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The Music Business – Part 3 Copyright Basics Presented by: Debra J. Fickler, Esq.

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Presentation on theme: "The Music Business – Part 3 Copyright Basics Presented by: Debra J. Fickler, Esq."— Presentation transcript:

1 The Music Business – Part 3 Copyright Basics Presented by: Debra J. Fickler, Esq.

2 Copyrights 17 USC § 101 et seq. 1 Subject matter and Scope of Copyright 2 Copyright Ownership and Transfer 3 Duration of Copyright 4 Copyright Notice, Deposit and Reg. 5 Copyright Infringement and Remedies

3 Copyright Subsists in Original Works of Authorship: Fixed in any tangible medium of expression Some minimal level of creativity is required

4 Copyright Protects: Written works, music, dramatic works, pantomimes and choreographic works, pictorial, graphic and sculptural works, motion pictures and other audiovisual works, sound recordings, architectural works and computer software –Compilations –Derivative works

5 Copyright does NOT protect: Works not been fixed in tangible form of expression Titles, names, short phrases and slogans; familiar symbols or designs; mere variations of lettering or coloring; mere listing of ingredients or contents Ideas, procedures, processes

6 Rights of the Copyright Owner Right to prevent others from: –Reproducing the work, preparing derivative works, distributing copies, performing the work publicly, displaying the work publicly, transmitting Certain works of visual arts also have rights of attribution and integrity Exception: Doctrine of Fair Use

7 Doctrine of Fair Use Permits limited use by non-owners Strict Limits: –Non-substantial portions –Only for purposes of criticism, comment, news reporting, teaching, scholarship or research –Non-commercial use

8 Who Owns the Copyright? Author = Owner Exception: The Doctrine of Work Made for Hire

9 Work Made for Hire Work prepared by employee within the scope of his or her employment; or Specially ordered or commissioned AND –For use as: A contribution to a collective work; Part of a motion picture or other audiovisual work; A translation; A supplementary work; A compilation; An instructional text; AND Only if parties expressly agree in a signed, written agreement.

10 Work Made for Hire (continued) Why WMFH usually does not apply: –Contract employees own their own work –Work does not fall into one of enumerated categories –No agreement or agreement not in writing –Author does not sign agreement Solution: Get an assignment

11 Duration of Copyrights Works created after January 1, 1978 –Author’s life plus 70 years –Joint works – last surviving author’s life plus 70 years –WMFH, anonymous and some pseudonymous works – shorter of 95 years from publication or 120 years from creation Works created before January 1, 1978 – ask your copyright lawyer

12 How Copyrights Are Secured Registration: file application for registration with Library of Congress –Three month reach back from publication –Specimen(s) required – Can file at any time during life of copyright

13 Avoid “Innocent Infringement” Copyright work should be marked with ©, “copyright” or “copr.” plus publication date and name of author or other owner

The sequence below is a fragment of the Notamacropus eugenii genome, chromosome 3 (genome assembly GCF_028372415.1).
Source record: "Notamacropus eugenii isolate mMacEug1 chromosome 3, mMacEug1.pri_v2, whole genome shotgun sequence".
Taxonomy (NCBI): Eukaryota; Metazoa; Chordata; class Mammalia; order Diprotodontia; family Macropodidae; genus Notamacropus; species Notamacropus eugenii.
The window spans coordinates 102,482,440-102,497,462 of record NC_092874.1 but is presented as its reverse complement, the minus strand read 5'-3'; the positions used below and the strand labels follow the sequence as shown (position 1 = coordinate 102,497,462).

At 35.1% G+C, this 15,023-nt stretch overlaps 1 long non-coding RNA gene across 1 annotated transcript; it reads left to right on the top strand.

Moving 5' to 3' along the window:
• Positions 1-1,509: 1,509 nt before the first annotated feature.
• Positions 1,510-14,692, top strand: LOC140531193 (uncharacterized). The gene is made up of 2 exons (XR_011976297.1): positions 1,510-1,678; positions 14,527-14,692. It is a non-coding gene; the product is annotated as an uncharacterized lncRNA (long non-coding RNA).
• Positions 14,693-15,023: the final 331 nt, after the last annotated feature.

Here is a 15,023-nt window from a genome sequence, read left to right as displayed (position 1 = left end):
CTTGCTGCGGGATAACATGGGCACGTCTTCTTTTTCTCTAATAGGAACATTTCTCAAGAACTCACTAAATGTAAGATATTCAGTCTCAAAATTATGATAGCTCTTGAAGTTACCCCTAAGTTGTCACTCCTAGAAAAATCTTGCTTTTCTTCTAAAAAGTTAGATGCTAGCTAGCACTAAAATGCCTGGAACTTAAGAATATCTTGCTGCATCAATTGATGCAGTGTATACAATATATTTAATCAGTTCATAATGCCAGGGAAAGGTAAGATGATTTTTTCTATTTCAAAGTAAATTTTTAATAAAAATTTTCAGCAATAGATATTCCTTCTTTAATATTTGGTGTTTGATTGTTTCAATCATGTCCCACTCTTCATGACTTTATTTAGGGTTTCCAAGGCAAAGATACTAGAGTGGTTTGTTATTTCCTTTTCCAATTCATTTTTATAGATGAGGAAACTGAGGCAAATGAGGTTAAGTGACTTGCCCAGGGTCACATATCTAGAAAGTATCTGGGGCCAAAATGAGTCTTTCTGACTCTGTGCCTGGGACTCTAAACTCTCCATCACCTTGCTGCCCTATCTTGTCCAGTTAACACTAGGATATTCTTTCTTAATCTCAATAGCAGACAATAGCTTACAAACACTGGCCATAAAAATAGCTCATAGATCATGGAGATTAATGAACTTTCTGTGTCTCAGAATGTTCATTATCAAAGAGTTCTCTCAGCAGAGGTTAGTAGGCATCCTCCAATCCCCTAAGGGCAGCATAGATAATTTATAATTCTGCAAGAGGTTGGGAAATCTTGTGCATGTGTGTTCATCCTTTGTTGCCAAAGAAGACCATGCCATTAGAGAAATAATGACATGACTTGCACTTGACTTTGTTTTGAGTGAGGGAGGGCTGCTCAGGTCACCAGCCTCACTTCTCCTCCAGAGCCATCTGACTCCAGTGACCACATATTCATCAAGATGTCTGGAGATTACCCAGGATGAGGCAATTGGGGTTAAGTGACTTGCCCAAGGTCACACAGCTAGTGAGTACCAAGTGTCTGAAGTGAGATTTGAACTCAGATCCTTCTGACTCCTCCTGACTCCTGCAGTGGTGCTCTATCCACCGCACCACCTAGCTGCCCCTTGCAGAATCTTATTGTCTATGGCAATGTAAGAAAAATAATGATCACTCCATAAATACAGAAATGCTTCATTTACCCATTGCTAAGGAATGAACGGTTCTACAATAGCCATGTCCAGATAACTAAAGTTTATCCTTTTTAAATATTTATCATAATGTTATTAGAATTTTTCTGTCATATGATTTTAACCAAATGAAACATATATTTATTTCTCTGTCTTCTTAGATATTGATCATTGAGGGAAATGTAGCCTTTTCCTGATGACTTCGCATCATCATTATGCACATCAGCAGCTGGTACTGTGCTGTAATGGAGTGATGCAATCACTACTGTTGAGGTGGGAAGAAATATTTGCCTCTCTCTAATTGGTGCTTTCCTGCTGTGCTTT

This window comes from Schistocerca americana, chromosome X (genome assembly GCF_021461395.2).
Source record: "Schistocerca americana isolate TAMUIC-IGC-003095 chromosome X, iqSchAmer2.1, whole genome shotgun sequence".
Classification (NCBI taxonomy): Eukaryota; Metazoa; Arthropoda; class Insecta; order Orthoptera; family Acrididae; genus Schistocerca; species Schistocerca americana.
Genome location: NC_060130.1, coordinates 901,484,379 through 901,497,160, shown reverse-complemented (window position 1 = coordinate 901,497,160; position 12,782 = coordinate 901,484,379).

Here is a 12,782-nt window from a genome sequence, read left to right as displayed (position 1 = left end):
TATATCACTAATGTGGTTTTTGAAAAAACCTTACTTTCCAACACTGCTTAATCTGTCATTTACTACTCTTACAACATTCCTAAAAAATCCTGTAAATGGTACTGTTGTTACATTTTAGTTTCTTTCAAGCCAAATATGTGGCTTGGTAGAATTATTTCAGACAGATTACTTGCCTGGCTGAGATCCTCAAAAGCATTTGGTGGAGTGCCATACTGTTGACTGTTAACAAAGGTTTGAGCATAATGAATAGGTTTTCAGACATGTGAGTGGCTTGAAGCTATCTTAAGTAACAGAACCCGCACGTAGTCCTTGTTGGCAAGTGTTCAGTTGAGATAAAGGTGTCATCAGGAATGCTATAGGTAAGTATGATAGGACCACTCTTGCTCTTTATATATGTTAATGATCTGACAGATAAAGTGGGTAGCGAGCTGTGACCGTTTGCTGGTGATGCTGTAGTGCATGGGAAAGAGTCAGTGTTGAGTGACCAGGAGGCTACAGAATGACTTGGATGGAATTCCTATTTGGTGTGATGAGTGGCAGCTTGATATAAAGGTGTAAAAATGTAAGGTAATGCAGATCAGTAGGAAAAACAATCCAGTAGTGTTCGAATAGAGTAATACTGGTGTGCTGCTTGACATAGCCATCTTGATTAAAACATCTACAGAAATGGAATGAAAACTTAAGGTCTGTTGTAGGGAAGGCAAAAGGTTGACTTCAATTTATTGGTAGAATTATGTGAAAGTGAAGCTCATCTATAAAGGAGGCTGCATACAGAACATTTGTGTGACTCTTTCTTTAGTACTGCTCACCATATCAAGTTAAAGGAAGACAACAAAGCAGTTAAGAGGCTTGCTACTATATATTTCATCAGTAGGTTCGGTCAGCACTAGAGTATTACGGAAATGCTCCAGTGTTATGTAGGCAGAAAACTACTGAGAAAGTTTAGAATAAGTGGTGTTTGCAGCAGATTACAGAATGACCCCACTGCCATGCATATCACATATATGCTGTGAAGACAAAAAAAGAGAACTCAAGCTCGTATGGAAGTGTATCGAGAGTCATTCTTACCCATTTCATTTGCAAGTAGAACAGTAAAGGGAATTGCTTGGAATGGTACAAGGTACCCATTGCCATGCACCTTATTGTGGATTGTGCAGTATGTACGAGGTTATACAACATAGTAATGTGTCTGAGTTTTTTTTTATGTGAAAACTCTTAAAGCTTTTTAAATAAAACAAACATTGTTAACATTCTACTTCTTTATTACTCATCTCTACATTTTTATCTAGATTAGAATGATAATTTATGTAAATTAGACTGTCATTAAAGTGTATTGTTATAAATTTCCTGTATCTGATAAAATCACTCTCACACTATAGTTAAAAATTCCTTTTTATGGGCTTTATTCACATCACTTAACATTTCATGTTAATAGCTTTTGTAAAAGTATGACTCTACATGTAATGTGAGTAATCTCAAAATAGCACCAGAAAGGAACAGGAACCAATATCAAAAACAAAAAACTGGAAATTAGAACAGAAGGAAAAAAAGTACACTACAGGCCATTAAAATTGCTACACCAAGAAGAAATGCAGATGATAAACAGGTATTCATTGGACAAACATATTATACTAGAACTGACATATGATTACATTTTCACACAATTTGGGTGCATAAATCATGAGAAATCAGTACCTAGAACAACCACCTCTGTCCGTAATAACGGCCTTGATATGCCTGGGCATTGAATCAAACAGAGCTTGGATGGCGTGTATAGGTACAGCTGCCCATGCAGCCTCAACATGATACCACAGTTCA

15 Deposit Material

16 Copyright Considerations Music Arrangement Lyrics Complied Work – Album Performance Art Work

17 Licenses Public Performance License Reproduction Rights Authorized to make copies Mechanical License Licensed to reproduce and distribute Synchronization License Music composition to audio-visual work Digital Performance Rights Internet streaming

18 Industry Organizations ASCAP BMI SESAC Specific Countries/Regions Jukebox License Office Music Trade Associations

19 Examples of Licenses Blanket License –ASCAP: repertory of over 8.5 million songs –Replay of music or perform –No Dramatic Performances –No Mechanical Rights Program License –Per Use

20 Licenses (cont.) Performance Rights –Place open to public –Performance that is transmitted by device Record Label Retransmission Rebroadcast of concert Sound Recording Typically owned by record label Synchronization Rights

21 Royalties ASCAP compulsory mechanical CD Rate –9.1 cents per composition –plus1.75 cent per minute for songs over 5 minutes –No Mechanical Rights Royalties go to members (minus costs) Examples

22 ASCAP Exemptions Religious organizations Non-profit educational uses Institutions that sell music Government State fairs and agricultural events Veterans/fraternal charitable events Charitable performances (No fee or pay) Movie theaters

23 Questions?

24 About the Presenter : Debra J. Fickler is an attorney with Fickler Law Office, LLC. She has experience in several areas of intellectual property law with a focus on patent, trademark and copyright procurement and enforcement. She also has experience in patent, copyright and trade secret litigation including appeal matters. She is registered to practice before the U.S. Patent and Trademark Office. Fickler Law Office LLC. 2300 Main Street Suite 900 Kansas City, MO 64108 816 | 448-3727 Fax: 816 | 326-3411 You may email Debra at

25 The Music Business – Part 3 Copyright Basics

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